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Sunday, November 18, 2018

Academics & Research

Harvesting new possibilities in renewable energy research


Jiming Bao, assistant professor in the Department of Electrical and Computer Engineering at UH, is lead author of the paper "Effiecient solar water-splitting using a nanocrystalline CoO photocatalyst," which was recently published in "Nature Nanotechnology."

Jiming Bao, assistant professor in the Department of Electrical and Computer Engineering at UH, is lead author of the paper “Efficient solar water-splitting using a nanocrystalline CoO photocatalyst,” which was recently published in “Nature Nanotechnology.”

UH researchers have made ground-breaking catalytic discoveries in energy harvesting and nanotechnology, paving the way for renewable energy via solar water-splitting.

The Bao Group, led by assistant professor in the Department of Electrical and Computer Engineering Jiming Bao, discovered a new approach to solar water-splitting using fabricated nanoparticles of Cobalt(II) oxide as a catalyst.

“Our group is the first group in the world to use this material (for water-splitting),” Bao said. “The next step, simply, is we need to develop a more efficient technique to make the nanoparticle. Once we understand that, then we can design the structure of the nanoparticle so that they can last a long time.”

Cobalt(II) oxide is capable of splitting water into its two chemical components, oxygen and hydrogen, upon exposure to natural light. Hydrogen can then be used to store energy to create fuel cells, among other uses. The catalyst in this process is used effectively without coatings or additives, which cuts down on costs.

Bao Group member Zhongzheng Zhao, a second-year graduate student of materials engineering, said he sees a bright future for this green source of energy.

“If we can use water to give us energy like hydrogen, this could be very promising and solve the problem of shortage of energy,” Zhao said.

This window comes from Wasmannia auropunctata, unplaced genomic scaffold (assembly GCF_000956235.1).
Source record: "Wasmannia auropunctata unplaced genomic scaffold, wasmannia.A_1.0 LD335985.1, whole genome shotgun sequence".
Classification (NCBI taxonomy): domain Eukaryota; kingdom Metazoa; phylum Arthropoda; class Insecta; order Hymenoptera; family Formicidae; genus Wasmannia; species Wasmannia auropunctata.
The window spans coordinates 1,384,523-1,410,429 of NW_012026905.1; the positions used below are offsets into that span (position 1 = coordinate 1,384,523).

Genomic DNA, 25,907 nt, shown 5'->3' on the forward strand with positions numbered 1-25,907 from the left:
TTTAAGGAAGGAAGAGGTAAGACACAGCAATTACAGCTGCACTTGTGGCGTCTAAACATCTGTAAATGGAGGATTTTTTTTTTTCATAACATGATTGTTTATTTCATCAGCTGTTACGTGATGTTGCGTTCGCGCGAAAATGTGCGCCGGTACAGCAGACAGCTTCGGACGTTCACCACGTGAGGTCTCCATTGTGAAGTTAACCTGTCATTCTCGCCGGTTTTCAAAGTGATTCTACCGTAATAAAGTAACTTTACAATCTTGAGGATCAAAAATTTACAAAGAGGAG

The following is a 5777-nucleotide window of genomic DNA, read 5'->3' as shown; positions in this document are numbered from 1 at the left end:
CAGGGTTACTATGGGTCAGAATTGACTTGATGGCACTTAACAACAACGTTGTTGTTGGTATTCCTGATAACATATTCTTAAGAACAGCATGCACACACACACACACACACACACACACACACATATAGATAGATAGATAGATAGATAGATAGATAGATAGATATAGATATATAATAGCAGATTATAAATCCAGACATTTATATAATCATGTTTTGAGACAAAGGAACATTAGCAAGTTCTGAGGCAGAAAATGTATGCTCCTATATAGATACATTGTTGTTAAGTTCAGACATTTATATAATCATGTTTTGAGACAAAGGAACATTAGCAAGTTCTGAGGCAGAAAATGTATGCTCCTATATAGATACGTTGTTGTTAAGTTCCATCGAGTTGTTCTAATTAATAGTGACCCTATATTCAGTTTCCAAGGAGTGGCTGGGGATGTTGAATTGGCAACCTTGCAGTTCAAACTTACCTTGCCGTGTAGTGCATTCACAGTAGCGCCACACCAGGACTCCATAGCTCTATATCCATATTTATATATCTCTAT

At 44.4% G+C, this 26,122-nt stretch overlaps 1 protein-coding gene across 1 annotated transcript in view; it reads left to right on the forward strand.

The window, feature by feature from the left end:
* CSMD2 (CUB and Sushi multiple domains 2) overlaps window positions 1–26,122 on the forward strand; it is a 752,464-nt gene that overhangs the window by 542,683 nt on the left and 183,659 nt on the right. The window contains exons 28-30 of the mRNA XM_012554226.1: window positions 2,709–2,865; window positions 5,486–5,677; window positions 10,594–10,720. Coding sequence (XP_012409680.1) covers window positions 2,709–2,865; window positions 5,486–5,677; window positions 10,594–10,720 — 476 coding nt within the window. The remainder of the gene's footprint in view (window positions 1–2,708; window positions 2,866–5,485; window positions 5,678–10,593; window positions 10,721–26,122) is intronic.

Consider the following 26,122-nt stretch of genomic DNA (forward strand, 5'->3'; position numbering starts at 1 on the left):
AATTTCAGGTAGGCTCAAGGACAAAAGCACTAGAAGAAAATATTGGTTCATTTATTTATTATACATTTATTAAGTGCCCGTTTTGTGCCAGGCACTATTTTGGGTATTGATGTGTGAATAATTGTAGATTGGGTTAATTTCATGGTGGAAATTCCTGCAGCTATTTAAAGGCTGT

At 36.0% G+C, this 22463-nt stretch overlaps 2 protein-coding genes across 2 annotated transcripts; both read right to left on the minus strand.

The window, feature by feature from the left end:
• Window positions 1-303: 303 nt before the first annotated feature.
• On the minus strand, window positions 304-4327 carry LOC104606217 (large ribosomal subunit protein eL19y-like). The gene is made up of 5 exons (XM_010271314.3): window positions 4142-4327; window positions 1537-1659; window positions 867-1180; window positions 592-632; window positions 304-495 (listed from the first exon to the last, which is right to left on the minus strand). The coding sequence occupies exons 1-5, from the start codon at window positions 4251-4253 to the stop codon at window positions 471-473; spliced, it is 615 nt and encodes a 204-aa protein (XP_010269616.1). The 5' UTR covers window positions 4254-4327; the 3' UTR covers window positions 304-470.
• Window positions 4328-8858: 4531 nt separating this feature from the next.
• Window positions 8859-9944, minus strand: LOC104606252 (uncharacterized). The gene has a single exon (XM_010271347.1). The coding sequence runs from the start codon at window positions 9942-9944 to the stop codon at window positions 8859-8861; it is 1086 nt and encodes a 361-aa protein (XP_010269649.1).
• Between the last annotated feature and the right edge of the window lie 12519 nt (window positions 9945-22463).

Solar water-splitting through this process does not produce extra atoms, and the hydrogen and oxygen byproducts can be recycled as water. The solar-to-hydrogen efficiency of 5 percent using Cobalt(II) oxide is a breakthrough for the team. However, the efficiency would need to be around 10 percent to be commercially viable, Bao said.

Alternative energy has garnered more attention in the past few decades. The International Agency for Research on Cancer, a subset of the World Health Organization of the United Nations, released a study in October 2013 titled “Outdoor air pollution a leading environmental cause of cancer deaths.” The release stated that air pollution is responsible for 223,000 deaths worldwide from lung cancer as a result of air pollution in 2010 alone.

Yang Li, a third-year electrical engineering graduate student who is also working on the project with the Bao Group, said air pollution is “harming people’s health,” and the process they are developing can bring a new era of global energy consumption.

“I think the new energy is a very attractive point. New, clean energy is a must for the world, because coal, the petrol —petroleum — they maybe can last 100 years, but after that people have to find some new energy,” Li said. “Also, maybe they can help to solve some environmental problems, prevent air pollution.”

Bao hopes to improve the solar water-splitting process by prolonging the lifespan of the Cobalt(II) oxide and its fabrication as a nanoparticle in the hopes of raising its efficiency to commercially viable levels.

The Bao Group collaborated with researchers from UH, Sam Houston State University, the Chinese Academy of Sciences, Texas State University, Carl Zeiss Microscopy LLC and Sichuan University. They were supported by the Welch Foundation, according to uh.edu.

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